Microsoft introduced Windows Defender Application Guard for Microsoft Edge on Windows 10 just yesterday at Ignite 2016. Today, the company dived deep into Windows Defender Application Guard for Edge on a blog post, detailing how the feature actually works.
When users enable Application Guard for Microsoft Edge on Windows 10, it’ll work automatically when they visit a site that isn’t trusted. Once Application Guard is activated, you’ll notice an indicator on the title bar of Edge, which shows that the feature is enabled. Application Guard blocks a website from accessing the local storage, memory, installed apps, and corporate network endpoints — securing the user from any kind of attacks. For this to work, Microsoft is actually isolating sites that aren’t trusted in a different instance of Windows (made possible by Hyper-V) with a separate copy of the kernel — which means it won’t have any access to the main OS environment.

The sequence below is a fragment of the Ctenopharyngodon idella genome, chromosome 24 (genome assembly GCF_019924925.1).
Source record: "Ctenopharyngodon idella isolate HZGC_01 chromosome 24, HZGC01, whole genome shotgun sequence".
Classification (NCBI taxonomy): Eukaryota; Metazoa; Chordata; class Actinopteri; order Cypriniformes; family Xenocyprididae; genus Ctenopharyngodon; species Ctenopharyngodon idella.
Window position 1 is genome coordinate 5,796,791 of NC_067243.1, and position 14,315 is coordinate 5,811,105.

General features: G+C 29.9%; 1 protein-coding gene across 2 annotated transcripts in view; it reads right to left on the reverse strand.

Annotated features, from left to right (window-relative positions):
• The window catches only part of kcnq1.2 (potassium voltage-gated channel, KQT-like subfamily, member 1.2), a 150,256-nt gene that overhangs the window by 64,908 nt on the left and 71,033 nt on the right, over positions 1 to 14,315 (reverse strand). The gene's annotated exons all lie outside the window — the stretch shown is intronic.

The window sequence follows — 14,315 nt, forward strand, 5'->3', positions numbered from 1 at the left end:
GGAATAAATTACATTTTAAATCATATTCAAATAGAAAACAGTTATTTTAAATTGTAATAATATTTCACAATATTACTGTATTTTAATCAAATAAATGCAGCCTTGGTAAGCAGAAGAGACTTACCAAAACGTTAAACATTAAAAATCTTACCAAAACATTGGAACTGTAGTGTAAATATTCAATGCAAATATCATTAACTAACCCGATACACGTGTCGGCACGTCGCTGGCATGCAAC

Users can also add trusted websites on Edge, which will prevent Application Guard from automatically starting. Here’s a video where Microsoft takes a quick look at Application Guard:
It is worth noting that Application Guard will render websites exactly like they render on the “default” mode on Edge — so if you are a web developer, you don’t have to worry about supporting Application Guard on your sites.
Application Guard for Microsoft Edge should be available with the next major update for Windows 10, codenamed as “Redstone 2” and we expect it to arrive sometime next year.